Originally Posted by s.metcalf
By a year or two, I may have been a bit dramatic, sorry. I like the current tower but think there's also scope for a mini tower as has been argued for for years.
There's also the point of the Mac Pro supporting a full-sized video card, which the iMac can't.
You've reinforced a long-standing argument about full-sized cards and I could not agree more. In fact, it was the loss of this ability when the Mac was introduced that led to the rise of the 'PC' and Apple's falling out of favour. In a sense, the iMacs of their day, the first Mac computers (one of which I owned and was in awe of), signalled the end of Apple's fledgling dominance. The story, in my experience at least, goes something like this:
...engineers were the first professionals to catch onto the vision for personal computing, long before DTP and other industries. However, these engineers had particular requirements that could only be provided by specialist hardware in the form of plug-in boards. When Apple's emphasis turned to the Mac, which embodied Steve Jobs ethos of complete control over the end-user experience, those many, many engineers who had championed Apple had nowhere to turn but to open PC hardware. Later, when office based workers started seeing the potential, they turned to the only people that they could trust to provide a sound recommendation, their company's engineers. By now, their engineers had jumped ship to MS and could, or would, only recommend these systems. The rest is history.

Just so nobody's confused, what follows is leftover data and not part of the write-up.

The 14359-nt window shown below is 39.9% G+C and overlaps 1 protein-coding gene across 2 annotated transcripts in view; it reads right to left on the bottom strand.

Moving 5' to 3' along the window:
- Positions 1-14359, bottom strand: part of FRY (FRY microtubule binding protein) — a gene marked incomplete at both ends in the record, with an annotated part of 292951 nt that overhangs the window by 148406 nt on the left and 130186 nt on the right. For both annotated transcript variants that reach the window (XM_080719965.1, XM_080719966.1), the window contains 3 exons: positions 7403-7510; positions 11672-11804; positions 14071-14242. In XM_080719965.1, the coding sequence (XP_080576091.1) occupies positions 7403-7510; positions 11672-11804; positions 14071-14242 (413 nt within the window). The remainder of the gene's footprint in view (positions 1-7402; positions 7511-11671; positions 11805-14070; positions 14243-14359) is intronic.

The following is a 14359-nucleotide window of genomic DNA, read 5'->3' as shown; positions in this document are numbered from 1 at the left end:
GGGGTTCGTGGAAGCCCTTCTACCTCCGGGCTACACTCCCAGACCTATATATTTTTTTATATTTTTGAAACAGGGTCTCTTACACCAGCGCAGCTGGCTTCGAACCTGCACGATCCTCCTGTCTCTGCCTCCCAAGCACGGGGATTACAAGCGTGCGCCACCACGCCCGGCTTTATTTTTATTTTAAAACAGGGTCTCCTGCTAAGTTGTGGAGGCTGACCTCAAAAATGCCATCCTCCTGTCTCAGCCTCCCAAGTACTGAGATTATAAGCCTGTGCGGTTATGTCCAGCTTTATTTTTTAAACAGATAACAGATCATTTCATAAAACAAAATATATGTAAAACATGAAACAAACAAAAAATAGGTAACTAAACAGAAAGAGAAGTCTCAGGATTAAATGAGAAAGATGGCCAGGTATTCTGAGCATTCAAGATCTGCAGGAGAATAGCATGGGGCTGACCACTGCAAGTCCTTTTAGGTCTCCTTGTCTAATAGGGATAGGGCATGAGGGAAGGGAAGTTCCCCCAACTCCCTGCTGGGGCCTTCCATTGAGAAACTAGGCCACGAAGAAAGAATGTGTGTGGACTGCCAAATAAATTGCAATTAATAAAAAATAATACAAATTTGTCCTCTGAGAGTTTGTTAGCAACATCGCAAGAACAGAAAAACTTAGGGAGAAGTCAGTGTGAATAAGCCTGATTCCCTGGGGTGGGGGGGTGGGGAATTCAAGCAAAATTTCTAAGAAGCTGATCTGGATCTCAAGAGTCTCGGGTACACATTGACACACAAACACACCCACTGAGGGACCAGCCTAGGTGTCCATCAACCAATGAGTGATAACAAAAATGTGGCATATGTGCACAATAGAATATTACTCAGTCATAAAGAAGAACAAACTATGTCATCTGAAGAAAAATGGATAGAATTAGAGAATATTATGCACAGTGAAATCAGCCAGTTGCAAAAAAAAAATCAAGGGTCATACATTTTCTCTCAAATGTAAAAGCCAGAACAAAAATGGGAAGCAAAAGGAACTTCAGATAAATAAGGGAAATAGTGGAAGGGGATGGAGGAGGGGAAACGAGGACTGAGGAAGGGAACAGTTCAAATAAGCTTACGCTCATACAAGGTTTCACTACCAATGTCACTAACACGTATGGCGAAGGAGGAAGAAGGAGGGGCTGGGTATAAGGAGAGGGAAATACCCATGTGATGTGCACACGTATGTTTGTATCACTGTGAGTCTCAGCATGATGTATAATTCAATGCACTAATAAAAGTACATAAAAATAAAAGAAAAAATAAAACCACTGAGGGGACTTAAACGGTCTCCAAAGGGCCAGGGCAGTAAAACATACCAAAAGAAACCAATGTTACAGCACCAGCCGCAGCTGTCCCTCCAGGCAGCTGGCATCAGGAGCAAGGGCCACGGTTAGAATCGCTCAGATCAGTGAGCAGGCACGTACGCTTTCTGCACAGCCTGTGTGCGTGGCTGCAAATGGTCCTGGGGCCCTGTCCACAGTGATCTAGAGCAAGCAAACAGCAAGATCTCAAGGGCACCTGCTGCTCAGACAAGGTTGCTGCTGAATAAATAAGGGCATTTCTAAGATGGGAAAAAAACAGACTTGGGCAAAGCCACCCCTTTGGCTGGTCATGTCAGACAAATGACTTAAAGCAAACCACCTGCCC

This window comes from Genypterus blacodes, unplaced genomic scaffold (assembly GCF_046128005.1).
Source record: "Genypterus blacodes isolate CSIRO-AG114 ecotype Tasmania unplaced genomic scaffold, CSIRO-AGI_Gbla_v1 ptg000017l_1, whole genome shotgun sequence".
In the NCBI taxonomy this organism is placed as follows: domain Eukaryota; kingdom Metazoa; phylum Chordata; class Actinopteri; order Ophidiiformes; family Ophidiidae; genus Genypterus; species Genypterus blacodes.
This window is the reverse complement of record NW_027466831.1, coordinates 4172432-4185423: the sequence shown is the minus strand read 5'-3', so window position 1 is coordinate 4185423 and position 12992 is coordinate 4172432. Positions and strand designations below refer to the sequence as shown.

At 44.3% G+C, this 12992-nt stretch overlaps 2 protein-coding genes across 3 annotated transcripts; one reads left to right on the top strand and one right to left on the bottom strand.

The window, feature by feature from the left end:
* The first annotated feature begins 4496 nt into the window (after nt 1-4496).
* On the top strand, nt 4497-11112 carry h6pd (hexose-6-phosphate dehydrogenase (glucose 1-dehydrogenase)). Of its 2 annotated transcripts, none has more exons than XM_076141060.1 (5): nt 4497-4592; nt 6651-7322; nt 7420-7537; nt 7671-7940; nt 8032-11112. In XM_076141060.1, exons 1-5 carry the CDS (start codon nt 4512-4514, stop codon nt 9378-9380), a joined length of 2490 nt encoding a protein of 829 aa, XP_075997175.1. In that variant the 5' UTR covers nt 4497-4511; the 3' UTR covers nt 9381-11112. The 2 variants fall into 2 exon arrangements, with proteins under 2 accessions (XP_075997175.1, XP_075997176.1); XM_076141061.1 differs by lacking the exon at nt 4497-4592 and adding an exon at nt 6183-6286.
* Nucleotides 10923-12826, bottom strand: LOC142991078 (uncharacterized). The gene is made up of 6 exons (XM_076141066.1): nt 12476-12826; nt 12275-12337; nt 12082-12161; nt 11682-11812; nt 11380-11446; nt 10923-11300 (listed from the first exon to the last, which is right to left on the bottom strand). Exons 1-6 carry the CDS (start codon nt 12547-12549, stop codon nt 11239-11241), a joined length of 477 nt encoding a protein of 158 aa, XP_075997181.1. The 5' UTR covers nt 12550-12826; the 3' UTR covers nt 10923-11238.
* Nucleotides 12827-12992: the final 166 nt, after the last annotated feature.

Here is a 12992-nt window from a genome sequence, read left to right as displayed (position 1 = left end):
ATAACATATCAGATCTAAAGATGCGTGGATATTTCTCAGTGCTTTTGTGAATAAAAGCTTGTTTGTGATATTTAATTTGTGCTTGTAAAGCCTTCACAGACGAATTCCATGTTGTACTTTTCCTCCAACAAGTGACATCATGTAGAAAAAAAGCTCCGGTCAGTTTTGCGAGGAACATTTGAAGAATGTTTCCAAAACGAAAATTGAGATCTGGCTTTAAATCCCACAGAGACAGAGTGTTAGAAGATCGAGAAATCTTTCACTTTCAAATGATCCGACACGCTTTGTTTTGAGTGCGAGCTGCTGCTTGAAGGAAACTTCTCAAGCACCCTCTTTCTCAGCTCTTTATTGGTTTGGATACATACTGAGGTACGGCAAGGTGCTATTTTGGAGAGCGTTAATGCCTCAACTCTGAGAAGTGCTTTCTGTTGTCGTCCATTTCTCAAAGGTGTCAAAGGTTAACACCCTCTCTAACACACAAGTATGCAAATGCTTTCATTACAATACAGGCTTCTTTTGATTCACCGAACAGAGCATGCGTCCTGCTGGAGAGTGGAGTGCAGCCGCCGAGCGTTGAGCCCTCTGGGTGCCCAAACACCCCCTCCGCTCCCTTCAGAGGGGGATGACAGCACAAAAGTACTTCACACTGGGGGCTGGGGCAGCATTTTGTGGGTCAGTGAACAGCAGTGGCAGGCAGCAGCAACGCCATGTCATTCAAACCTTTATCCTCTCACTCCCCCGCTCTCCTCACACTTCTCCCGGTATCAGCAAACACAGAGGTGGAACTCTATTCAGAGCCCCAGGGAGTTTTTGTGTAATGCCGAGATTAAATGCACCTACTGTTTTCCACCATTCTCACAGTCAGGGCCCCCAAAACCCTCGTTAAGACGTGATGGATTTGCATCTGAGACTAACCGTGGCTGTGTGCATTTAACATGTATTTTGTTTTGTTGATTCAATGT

I have direst experience of this, working for such companies at that very time. Hence, the new, open architecture Macs were, as if, sent from heaven
! These were too late and still are to make a big change to buying practices, long after the initial motivation is gone.
Therefore, to me, the Mac Pro was essential to Apple. However, is it still? We have heard plenty of arguments that say YES, the Mac Pro is ESSENTIAL. History might have played out differently though. Remember the Be OS
and computers built for it. They included a geek port
, in deference to the geeks. If Steve Jobs had included a bus speed port, or access to the actual bus, on the Mac and a specialised, expansion peripheral, all might be different today. Steve however, wasn't interested in engineering fields.
Is it possible that engineers at Apple realise that the iMac with a full-speed Thunderbolt port(s) will replace the need for the tower, or is the question being driven (if it is at all
\) by marketing people. I know which answer that I hope beyond hope is the correct one!
All the best.